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J Mol Biol 371(1), 256-268 2007[DOI Link]
Spackling the crack: stabilizing human fibroblast growth factor-1 by targeting the N-and C-terminus β-strand interactionsDubey VK, Lee J, Somasundaram T, Blaber S, and Blaber M.
Departments of Chemistry and Biochemistry and Biomedical Science and the Institute of Molecular Biophysics, Florida State University, Tallahassee, Florida 32306-4380, USA.
The β-trefoil protein human fibroblast growth factor-1 (FGF-1) is made up of a
six-stranded anti-parallel β-barrel closed off on one end by three β-hairpins, thus exhibiting a
three-fold axis of structural symmetry. The N- and C-terminus β-strands hydrogen bond to each
other and their interaction is postulated from both NMR and x-ray structure data to be important
in folding and stability. Specific mutations within the adjacent N- and C-terminus â-strands of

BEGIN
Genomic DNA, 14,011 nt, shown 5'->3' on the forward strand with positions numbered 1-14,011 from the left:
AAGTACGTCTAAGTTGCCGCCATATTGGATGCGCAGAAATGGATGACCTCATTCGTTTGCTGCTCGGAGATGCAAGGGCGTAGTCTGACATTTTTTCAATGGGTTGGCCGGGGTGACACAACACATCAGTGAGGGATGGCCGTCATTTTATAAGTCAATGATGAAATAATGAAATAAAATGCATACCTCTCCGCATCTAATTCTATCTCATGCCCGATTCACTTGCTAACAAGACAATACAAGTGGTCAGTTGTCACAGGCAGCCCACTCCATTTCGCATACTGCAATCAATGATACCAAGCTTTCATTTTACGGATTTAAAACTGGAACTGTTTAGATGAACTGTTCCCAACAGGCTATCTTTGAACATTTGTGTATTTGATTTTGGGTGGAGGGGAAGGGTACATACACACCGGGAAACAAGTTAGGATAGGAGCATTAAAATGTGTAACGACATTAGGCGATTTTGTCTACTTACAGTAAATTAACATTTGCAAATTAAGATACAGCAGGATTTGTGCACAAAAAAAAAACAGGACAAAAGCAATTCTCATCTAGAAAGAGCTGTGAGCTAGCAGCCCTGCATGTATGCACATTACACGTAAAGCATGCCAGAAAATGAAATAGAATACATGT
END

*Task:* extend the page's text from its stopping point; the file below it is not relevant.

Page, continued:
FGF-1 are shown to provide a substantial increase in stability. This increase is largely correlated
with an increased folding rate constant, and with a smaller but significant decrease in the
unfolding rate constant. A series of stabilizing mutations are subsequently combined and result
in a doubling of the ΔG of unfolding. When taken in the context of previous studies of stabilizing
mutations, the results indicate that although FGF-1 is known for generally poor thermal stability,
the β-trefoil architecture appears capable of substantial thermal stability. Targeting stabilizing
mutations within the N- and C-terminus β-strand interactions of a β-barrel architecture may be a
generally useful approach to increase protein stability. Such stabilized mutations of FGF-1 are
shown to exhibit significant increases in effective mitogenic potency, and may prove useful as
"second generation" forms of FGF-1 for application in angiogenic therapy.